So this week the public learned not of these theories, but of a new one recently published by Roy Liran and Ran Barkai, two scholars from Tel Aviv University, in the major archaeological journal, Antiquity. These researchers discovered using computer models that on the solstice the shadow of a nearby hill would have hit the top of the tower first, before engulfing the rest of the settlement. They’ve hypothesized that the tower was therefore built both as a time-keeping device and as a magical guardian against the darkness of winter, while serving as a monument connecting the settlement to the sky and land. Whatever person or persons who mobilized the population into building the tower may have used the people’s fears as motivation.

Now, I study ideational or cognitive landscapes (i.e. what people think of their landscape and how they understand how it works in relation to them and their society), so I actually think this is a pretty cool theory. I’m not sure I’d go quite as metaphysical as they did but still, it’s a pretty awesome theory, and I think it’s great (a bit weird, but great!) that MSNBC, CBS, and other news outlets have decided to report on this fascinating piece of archaeological theorizing.

The important thing to remember, though, is that it IS just theorizing. It is based on evidence, so its more than mere speculation, but its still just an idea. Nothing has been proven, no great mystery has been securely and confidently solved.  So why the ridiculous headlines? MSNBC declares, “Jericho mystery solved: It was a tower of power” and that “Archaeologists reach conclusion,” even though two paragraphs in, the quotation from the actual researchers begins, “We suggest…” SiFy titled their article, “Archaeologists solve tower of Jericho puzzle?” Perhaps the question mark is supposed to make it better? And several other stories inform us that, “Jericho Tower Was A Monument To Intimidation,” which interestingly isn’t the main thesis of the current investigators, but that of Naveh, published 8 years ago, and which again is just a theory.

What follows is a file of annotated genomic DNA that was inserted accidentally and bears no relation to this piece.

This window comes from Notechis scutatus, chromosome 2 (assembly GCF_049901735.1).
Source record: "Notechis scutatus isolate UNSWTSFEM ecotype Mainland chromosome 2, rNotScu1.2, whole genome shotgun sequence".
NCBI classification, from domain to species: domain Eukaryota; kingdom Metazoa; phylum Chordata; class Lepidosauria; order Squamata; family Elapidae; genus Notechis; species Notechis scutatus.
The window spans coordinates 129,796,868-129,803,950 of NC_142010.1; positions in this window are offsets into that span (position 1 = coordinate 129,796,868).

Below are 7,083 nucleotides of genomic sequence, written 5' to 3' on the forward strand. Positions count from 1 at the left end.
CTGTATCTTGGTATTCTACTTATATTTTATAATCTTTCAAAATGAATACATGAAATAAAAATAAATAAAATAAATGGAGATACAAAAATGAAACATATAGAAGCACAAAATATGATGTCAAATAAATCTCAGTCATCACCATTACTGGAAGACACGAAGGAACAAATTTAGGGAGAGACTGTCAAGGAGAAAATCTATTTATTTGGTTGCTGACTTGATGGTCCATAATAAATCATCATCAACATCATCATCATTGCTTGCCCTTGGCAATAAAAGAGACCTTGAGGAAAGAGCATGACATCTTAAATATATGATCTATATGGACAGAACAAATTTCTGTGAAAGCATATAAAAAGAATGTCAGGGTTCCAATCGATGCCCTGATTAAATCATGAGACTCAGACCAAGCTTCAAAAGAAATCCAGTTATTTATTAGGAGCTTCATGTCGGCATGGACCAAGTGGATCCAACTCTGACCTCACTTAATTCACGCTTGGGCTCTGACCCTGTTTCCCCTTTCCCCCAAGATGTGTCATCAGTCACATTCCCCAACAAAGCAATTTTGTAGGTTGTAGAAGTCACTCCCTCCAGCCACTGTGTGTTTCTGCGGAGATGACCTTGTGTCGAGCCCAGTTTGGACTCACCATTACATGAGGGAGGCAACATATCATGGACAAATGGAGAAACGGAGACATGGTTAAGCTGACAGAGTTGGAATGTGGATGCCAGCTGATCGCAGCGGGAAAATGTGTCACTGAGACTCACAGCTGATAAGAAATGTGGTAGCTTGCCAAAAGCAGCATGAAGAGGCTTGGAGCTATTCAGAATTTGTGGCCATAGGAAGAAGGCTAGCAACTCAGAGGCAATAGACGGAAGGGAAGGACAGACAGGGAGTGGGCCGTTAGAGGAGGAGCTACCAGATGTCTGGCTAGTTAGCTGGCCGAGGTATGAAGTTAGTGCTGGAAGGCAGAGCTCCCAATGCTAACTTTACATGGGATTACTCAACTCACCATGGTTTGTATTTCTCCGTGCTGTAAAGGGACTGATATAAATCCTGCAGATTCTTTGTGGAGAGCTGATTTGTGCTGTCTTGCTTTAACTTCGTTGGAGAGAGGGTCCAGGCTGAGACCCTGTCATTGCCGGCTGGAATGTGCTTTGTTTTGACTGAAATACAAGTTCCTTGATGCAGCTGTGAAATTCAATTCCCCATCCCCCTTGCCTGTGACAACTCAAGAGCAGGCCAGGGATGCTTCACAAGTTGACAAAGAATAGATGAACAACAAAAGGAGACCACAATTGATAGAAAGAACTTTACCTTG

All of these news articles try to tell us that the “mystery has been solved” that somehow the case is closed, and we now know just what the tower at Jericho was all about. And really, we don’t. We don’t know what it was all about, because we can’t go back in time and ask these people what is was all about, but we have some pretty good ideas. And honestly, most of the researchers if asked, would probably agree that the complete story is most likely some combination of these ideas. Humans aren’t simple creatures, and we rarely just have one thought about something: the story is –always- multifaceted. And archaeologists are just trying to get a better understanding of that story. Is there some reason why we can’t just tell the public that?

In conclusion, I leave you with one of my favorite quotes from the French writer and philosopher Voltaire:

“Doubt is not a pleasant situation, but certainty is absurd.”


Bar-Yosef, O. “The Walls of Jericho: An Alternative Interpretation,” in Current Anthropology, Vol. 27, No. 2 (Apr. 1986), pp. 157-162.

Kenyon, K.M. 1957. Digging Up Jericho. London: Ernest Benn.

Liran, R. & R. Barkai, “Casting a shadow on Neolithic Jericho.” Antiquity Online Project Gallery. http://www.antiquity.ac.uk/projgall/barkai327/

Naveh, D. “PPNA Jericho: A Socio-Political Perspective” in Cambridge Archaeological Journal, Col. 13, No. 1 (Aug. 2003), pp. 83-96.